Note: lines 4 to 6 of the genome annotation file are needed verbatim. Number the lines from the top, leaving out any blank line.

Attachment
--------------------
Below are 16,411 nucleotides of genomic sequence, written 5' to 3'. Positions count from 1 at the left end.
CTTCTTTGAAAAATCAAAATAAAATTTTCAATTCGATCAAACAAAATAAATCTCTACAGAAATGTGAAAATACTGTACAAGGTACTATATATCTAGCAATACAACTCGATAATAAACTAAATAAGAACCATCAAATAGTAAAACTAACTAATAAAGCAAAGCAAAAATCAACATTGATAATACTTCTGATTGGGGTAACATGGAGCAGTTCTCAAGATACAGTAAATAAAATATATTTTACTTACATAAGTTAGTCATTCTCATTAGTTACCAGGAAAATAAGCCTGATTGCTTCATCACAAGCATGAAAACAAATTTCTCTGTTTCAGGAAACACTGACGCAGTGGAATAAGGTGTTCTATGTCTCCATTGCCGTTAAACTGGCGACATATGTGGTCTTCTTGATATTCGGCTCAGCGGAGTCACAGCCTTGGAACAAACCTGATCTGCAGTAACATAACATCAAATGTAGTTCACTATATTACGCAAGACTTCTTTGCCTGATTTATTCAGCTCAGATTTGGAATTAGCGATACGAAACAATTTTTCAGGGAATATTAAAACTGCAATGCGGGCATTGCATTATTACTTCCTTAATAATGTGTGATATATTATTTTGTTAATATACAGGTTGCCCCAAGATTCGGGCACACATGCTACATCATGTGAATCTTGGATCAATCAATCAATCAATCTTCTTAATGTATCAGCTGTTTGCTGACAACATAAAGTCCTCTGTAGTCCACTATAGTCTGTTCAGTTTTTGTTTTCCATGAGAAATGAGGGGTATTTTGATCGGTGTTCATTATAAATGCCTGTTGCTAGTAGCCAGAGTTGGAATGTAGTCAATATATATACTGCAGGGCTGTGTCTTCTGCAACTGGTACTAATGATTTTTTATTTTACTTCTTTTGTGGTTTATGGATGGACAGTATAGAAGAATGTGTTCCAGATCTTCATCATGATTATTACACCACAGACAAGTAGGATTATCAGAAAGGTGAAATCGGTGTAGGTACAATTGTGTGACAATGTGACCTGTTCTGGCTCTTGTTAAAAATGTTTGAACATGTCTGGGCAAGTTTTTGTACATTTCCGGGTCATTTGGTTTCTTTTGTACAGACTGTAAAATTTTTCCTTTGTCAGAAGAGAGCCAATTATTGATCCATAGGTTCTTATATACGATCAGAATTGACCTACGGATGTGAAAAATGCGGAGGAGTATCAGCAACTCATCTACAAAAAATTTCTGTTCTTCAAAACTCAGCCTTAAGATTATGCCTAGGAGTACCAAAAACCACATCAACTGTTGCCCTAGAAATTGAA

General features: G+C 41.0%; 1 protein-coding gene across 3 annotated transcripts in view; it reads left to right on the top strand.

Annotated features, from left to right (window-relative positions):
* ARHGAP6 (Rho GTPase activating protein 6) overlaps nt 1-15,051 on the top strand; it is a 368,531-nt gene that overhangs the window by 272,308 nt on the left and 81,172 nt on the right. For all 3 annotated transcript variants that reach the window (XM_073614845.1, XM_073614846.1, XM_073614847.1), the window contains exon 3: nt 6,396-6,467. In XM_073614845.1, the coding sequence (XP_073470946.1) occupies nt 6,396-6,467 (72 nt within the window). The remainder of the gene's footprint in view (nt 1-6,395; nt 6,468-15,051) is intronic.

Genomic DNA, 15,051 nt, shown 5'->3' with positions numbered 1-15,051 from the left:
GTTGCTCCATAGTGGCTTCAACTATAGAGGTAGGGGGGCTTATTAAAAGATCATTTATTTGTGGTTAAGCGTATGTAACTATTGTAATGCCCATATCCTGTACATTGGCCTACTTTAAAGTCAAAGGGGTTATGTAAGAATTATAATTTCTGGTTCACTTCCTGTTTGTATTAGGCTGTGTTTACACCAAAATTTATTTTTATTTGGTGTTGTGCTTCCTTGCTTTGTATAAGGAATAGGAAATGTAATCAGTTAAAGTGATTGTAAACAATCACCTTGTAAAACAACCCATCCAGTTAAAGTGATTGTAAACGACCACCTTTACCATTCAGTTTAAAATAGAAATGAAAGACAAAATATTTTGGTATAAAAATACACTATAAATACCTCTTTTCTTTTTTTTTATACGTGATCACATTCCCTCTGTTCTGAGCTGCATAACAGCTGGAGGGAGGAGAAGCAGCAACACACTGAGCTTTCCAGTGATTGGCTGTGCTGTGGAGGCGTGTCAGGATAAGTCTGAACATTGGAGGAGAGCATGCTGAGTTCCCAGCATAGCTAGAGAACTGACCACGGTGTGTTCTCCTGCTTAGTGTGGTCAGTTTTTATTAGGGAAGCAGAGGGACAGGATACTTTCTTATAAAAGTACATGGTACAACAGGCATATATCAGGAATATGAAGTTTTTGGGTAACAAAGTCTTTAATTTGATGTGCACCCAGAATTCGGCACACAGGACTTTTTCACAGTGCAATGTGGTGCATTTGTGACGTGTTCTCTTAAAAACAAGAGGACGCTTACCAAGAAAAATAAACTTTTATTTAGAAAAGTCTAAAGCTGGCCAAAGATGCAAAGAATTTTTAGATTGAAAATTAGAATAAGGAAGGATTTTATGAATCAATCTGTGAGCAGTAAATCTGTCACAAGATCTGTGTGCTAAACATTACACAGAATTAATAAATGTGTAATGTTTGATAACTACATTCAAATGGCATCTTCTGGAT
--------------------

Annotated features, from left to right (window-relative positions):
* ARHGAP6 (Rho GTPase activating protein 6) overlaps nt 1-15,051 on the top strand; it is a 368,531-nt gene that overhangs the window by 272,308 nt on the left and 81,172 nt on the right. For all 3 annotated transcript variants that reach the window (XM_073614845.1, XM_073614846.1, XM_073614847.1), the window contains exon 3: nt 6,396-6,467. In XM_073614845.1, the coding sequence (XP_073470946.1) occupies nt 6,396-6,467 (72 nt within the window). The remainder of the gene's footprint in view (nt 1-6,395; nt 6,468-15,051) is intronic.

Genomic DNA, 15,051 nt, shown 5'->3' with positions numbered 1-15,051 from the left: